What Bug Is That? The guide to Australian insect families.

Logo: What Bug Is That? Logo: Taxonomy Research & Information Network



Recent studies indicate that the previously accepted families Tethinidae and Canacidae should be treated as a single family. Commonly called Beach flies or Surge flies.

Most species are restricted to the seashore (few exceptions), but one unnamed species is recorded from Lake Eyre. Habitats include beaches, estuarine tidal flats, mangrove, and wave-swept rocks. Larvae may be mainly algal feeders in the intertidal zone, but are little known. Larvae of Apetaenus utilise penguin dung as well as kelp. Adults of T hitena cadaverina Munari were found on a dead shore-bird.


Canacids are generally small, dull grey to brown flies with the following diagnostic features:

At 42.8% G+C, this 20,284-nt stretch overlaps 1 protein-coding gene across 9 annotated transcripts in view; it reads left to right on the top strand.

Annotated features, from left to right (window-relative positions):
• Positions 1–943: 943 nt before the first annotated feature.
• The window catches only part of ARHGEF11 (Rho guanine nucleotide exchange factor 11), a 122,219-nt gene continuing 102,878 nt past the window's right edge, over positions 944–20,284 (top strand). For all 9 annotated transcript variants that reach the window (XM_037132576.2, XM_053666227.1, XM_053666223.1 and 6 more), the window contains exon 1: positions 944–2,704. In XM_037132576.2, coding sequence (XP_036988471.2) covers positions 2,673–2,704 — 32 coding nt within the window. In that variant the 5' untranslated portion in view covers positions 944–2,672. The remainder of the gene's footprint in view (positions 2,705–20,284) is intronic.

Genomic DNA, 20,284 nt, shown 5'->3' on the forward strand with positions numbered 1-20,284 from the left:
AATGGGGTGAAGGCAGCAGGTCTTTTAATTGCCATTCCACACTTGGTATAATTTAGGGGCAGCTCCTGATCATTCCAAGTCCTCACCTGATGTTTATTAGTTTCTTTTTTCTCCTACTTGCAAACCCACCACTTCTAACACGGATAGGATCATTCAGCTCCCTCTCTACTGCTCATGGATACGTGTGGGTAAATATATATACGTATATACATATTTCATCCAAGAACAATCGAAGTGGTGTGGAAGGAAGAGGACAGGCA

Incurved lower orbital bristles absent; vibrissa often distinct; anepisternum bristled; vein C with break at subcostal position, no break at humeral position; vein Sc reduced, not ending independently in vein C; cell bm closed (except in Peolmyia ); cell cup closed (except in Zalea ); vein A1CuA2 vestigial or scarcely sclerotised; vein A2 generally visible as a trace or crease.

Apetaenus watsoni Hardy of Macquarie Island has vestigial wings.


The family is almost worldwide. Of the six subfamilies, Apetaeninae, Canacinae, Pelomyiinae, Tethininae and Zaleinae occur in the Australian fauna, represented by a total of 42 described species. The Apetaeninae are absent from mainland Australia, but are represented on Macquarie Island by the vestigial-winged Apetaenus watsoni Hardy.